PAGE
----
Janet HuntOver the past 20-30 years, portion sizes of everything from pizza to muffins have increased an average of two to five times.

When researchers at the University of North Carolina analyzed data from food surveys conducted in the 1970s, 1980s, 1990s and the past decade, they concluded that the average daily calorie intake of a U.S. citizen increased from 1,803 in 1977–78 to 2,374 in 2003-06.

Health & Fitness
Large quantities of cheap food have distorted our idea of what proper portions are supposed to be. We also see a heaping serving of food as a bargain. The overload is happening everywhere—fast food restaurants, fine dining, and coffee shops.

Below are some strategies we can use to reduce our calorie intake

See Red: Try serving dinner on a red plate. A 2012 study discovered that people consumed less when food was served on a red plate, and they drank smaller amounts from a red cup.

Research proves that downsizing plates, bowls and drink glasses can play a big role in portion control. Also, use smaller serving spoons.

Size It Up: Read nutrition labels and pay close attention to how serving sizes are defined. Often what we consider as a serving size is much larger than the manufacturer.

Rise and Dine: Eating breakfast can help control appetite and regulate food intake throughout the day. A high-protein breakfast is particularly effective at reducing hunger.

Scale Back: Weigh (digital scale) and measure (measuring cups) portions. This will help keep portions in line with what is stated on nutrition labels.

Stave Off Snack Attacks: A grumbling stomach can also chip away at willpower. Take back control by making sure you eat something every few hours.

Pay Attention: Eat your meals and snacks in the kitchen or dining room, not on the couch in front of the television or computer.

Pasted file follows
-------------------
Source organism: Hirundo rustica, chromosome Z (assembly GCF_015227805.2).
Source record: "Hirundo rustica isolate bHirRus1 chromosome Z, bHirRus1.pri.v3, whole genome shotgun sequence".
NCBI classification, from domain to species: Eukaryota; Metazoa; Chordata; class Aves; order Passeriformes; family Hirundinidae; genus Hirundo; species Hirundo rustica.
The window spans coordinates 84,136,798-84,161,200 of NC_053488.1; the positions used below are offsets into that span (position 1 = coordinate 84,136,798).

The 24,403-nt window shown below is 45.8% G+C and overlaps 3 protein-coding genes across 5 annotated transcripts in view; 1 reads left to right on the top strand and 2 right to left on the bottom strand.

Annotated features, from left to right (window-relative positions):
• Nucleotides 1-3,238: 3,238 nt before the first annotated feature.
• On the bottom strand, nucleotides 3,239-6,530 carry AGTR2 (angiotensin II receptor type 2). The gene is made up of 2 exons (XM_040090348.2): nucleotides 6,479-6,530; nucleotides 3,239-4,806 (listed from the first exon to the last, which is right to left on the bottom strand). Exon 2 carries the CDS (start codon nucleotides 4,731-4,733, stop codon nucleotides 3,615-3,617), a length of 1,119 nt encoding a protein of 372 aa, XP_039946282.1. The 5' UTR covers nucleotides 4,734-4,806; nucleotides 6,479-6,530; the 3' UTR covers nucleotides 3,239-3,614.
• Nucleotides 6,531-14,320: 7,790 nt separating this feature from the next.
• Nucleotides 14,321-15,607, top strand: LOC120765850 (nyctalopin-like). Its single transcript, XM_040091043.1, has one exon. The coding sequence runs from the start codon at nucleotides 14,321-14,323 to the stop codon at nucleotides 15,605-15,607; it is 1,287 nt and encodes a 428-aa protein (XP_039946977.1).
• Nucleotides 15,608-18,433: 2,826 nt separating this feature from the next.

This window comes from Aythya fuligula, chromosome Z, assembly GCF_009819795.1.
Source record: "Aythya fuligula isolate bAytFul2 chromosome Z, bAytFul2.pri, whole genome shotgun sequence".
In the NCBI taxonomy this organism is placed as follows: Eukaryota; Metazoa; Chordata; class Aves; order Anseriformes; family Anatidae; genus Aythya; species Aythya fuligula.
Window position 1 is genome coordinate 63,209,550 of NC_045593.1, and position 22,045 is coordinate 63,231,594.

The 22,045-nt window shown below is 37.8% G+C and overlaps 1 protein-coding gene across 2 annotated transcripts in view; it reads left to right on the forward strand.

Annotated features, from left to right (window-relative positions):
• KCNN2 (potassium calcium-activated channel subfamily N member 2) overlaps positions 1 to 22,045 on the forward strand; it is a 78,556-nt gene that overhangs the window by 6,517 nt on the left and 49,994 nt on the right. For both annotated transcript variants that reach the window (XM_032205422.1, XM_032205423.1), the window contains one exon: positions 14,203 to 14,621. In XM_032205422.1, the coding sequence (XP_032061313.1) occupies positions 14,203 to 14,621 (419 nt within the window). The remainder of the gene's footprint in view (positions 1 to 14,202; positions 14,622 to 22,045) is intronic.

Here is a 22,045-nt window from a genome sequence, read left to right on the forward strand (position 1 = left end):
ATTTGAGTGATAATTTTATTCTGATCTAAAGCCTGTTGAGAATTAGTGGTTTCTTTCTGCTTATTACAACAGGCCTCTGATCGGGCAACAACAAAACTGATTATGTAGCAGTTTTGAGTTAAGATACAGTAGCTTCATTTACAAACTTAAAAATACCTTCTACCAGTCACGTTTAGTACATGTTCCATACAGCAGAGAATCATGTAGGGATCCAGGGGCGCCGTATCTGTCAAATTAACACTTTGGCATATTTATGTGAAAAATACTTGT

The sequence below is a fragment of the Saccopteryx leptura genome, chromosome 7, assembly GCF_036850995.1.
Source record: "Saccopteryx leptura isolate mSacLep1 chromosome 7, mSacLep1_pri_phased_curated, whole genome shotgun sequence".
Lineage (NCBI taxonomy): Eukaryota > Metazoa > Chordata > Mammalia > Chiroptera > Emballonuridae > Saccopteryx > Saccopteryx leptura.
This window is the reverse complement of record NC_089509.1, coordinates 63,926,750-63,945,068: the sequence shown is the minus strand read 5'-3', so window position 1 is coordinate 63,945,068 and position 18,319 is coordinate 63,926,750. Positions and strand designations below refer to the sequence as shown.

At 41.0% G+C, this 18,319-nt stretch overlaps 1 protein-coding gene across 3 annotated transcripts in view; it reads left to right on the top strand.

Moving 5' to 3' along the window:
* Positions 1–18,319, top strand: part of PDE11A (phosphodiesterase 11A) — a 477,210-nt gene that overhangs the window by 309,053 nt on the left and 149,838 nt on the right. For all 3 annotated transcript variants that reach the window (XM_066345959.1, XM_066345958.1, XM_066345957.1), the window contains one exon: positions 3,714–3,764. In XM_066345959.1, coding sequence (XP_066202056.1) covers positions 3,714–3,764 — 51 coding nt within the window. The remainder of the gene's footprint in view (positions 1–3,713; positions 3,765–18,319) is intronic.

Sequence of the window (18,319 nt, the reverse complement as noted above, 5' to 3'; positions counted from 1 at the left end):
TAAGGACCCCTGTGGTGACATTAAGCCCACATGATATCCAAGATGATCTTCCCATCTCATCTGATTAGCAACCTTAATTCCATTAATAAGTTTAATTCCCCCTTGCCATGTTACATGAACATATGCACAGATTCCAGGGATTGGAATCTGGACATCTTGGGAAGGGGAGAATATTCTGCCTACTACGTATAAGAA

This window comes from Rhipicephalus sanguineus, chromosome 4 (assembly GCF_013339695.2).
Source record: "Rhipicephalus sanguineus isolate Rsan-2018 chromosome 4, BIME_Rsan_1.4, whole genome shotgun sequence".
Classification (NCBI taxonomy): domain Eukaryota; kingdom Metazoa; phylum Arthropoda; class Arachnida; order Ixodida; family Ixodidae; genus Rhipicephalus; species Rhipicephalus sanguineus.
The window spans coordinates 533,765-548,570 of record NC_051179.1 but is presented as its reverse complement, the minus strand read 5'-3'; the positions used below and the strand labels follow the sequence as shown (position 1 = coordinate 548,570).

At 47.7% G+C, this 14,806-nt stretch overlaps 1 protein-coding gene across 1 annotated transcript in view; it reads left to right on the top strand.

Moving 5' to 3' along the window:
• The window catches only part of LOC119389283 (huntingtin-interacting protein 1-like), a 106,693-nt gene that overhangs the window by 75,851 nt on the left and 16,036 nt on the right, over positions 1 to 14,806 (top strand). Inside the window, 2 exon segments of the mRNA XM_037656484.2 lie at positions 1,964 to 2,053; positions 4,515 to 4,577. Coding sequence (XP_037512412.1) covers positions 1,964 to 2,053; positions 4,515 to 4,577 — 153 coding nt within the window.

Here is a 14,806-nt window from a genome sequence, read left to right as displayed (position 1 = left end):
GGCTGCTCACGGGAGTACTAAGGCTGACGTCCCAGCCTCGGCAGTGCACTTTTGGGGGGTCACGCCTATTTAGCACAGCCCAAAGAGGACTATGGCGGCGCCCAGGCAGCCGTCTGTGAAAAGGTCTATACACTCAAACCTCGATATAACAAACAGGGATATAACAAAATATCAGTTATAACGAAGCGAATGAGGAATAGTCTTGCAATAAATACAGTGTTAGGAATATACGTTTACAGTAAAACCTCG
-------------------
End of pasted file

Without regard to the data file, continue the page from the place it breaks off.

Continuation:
Chew on This: In today’s fast-paced world, many of us wolf down our food. Pacing oneself gives the gut and brain enough time to register satiety signals.

Slice Away Calories: Slice up items like steak, chicken and potatoes into smaller portions before putting them on serving plates.

Choose True Grit:
Fiber-rich foods slow down digestion and minimize blood sugar fluctuations. Including these foods into snacks and meals will boost satiety and tame hunger.

Keep Your Distance: Keep extra food away from the dining table. Dole out a portion of food onto a plate or into a bowl and then place the rest in the refrigerator.

Eat Your Calories:
It’s important that most of your daily calories come from solid food.

Be the Chef: Portions served out at restaurants have been growing over the last several decades. When you leave the food prep to someone else, you always raise the risk of getting more calories than you bargained for.

Know the Real Deal: Low-fat items can trick you into thinking you’re eating less than you are.

For more information about changing your eating habits, contact Janet Hunt, ACE certified Health Coach.
By: Janet Hunt

Health & Fitness

Snack Healthy